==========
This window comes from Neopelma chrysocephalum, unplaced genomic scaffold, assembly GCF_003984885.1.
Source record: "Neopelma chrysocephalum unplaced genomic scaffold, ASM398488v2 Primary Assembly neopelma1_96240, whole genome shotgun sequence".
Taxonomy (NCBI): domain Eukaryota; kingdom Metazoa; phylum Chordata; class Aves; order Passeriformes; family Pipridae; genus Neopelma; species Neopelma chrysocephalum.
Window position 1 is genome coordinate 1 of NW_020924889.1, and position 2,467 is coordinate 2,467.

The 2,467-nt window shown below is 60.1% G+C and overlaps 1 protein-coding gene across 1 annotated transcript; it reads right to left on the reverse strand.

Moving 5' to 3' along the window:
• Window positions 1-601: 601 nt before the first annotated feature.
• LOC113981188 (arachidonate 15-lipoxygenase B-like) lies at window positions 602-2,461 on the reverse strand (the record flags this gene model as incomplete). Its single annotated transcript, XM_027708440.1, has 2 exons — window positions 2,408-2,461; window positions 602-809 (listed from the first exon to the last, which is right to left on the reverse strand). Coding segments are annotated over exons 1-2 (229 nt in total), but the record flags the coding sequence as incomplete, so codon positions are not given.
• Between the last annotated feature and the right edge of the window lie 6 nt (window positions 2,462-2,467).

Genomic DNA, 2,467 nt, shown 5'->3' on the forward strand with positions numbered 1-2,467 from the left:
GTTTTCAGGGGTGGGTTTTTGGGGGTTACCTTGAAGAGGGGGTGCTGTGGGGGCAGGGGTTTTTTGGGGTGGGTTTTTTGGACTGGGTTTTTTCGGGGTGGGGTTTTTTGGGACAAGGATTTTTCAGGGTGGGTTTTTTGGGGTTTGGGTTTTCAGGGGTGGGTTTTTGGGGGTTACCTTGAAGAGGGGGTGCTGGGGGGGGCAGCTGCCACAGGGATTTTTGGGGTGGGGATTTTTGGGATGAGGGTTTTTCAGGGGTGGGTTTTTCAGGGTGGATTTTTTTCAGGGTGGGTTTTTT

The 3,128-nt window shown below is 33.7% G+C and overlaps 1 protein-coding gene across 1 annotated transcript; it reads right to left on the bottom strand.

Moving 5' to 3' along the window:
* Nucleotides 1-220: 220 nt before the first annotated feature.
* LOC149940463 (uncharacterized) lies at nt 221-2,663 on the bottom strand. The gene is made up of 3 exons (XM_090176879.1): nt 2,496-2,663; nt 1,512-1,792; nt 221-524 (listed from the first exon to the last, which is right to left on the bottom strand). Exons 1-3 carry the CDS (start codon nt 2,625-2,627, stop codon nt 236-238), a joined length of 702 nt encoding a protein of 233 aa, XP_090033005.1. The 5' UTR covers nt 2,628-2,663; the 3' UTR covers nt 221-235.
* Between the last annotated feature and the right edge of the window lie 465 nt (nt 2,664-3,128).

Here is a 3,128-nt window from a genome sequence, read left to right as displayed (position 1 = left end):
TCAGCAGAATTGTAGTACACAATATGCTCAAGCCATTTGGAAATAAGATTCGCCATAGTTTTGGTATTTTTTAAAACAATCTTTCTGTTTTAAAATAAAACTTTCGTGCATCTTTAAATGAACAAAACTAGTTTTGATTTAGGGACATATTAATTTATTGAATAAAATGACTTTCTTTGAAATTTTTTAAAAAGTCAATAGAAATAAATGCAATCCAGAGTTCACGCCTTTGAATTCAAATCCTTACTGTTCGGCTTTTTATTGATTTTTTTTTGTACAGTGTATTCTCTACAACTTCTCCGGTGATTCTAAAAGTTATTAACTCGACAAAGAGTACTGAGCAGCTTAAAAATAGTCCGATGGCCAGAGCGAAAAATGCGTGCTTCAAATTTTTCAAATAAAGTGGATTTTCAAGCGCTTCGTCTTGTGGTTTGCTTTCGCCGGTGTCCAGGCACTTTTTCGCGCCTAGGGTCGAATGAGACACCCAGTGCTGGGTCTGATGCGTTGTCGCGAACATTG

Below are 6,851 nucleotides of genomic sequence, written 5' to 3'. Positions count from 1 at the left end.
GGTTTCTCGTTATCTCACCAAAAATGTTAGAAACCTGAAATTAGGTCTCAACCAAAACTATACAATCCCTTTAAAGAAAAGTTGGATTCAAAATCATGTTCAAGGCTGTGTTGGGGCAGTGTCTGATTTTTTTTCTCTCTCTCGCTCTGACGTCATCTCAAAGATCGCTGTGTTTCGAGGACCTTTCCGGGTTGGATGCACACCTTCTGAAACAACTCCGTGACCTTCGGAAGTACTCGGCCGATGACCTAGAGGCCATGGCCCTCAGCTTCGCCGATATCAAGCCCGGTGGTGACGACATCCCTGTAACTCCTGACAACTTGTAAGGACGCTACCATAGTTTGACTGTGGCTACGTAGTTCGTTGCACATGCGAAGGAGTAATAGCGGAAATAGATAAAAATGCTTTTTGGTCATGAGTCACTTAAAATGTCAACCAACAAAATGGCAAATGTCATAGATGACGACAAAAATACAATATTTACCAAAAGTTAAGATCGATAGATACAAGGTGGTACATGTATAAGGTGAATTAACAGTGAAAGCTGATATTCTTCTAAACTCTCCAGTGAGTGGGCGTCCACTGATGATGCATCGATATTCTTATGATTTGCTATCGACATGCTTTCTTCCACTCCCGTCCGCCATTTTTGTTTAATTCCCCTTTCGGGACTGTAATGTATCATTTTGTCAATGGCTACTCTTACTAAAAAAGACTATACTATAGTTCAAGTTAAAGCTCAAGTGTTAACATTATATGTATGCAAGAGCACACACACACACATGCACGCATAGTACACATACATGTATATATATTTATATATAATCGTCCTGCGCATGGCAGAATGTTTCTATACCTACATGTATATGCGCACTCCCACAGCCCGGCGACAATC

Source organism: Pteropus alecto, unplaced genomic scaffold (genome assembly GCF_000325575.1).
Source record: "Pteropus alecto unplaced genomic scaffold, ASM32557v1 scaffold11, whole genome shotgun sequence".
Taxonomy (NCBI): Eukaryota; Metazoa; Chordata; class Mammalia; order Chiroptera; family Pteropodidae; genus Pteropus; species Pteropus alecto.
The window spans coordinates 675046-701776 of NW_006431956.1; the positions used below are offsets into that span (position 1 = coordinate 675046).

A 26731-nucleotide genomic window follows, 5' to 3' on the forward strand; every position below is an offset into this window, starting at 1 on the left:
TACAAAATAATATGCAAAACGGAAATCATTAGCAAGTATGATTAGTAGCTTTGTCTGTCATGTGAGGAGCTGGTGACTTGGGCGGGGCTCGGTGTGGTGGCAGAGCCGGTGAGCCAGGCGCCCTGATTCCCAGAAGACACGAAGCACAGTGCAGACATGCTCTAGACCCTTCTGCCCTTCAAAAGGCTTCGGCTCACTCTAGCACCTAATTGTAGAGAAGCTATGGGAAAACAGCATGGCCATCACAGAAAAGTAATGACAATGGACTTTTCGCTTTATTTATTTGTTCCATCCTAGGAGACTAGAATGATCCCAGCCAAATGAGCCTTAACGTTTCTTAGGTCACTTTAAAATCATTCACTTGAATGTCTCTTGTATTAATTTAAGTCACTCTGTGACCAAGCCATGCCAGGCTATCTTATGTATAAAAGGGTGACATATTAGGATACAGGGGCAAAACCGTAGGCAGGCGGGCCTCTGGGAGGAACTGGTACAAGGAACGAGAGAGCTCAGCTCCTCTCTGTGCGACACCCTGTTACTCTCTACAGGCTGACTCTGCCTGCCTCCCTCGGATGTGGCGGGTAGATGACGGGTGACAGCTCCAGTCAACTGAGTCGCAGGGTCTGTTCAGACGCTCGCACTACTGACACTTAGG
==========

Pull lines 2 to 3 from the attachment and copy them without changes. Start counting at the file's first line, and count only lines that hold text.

Source record: "Neopelma chrysocephalum unplaced genomic scaffold, ASM398488v2 Primary Assembly neopelma1_96240, whole genome shotgun sequence".
Taxonomy (NCBI): domain Eukaryota; kingdom Metazoa; phylum Chordata; class Aves; order Passeriformes; family Pipridae; genus Neopelma; species Neopelma chrysocephalum.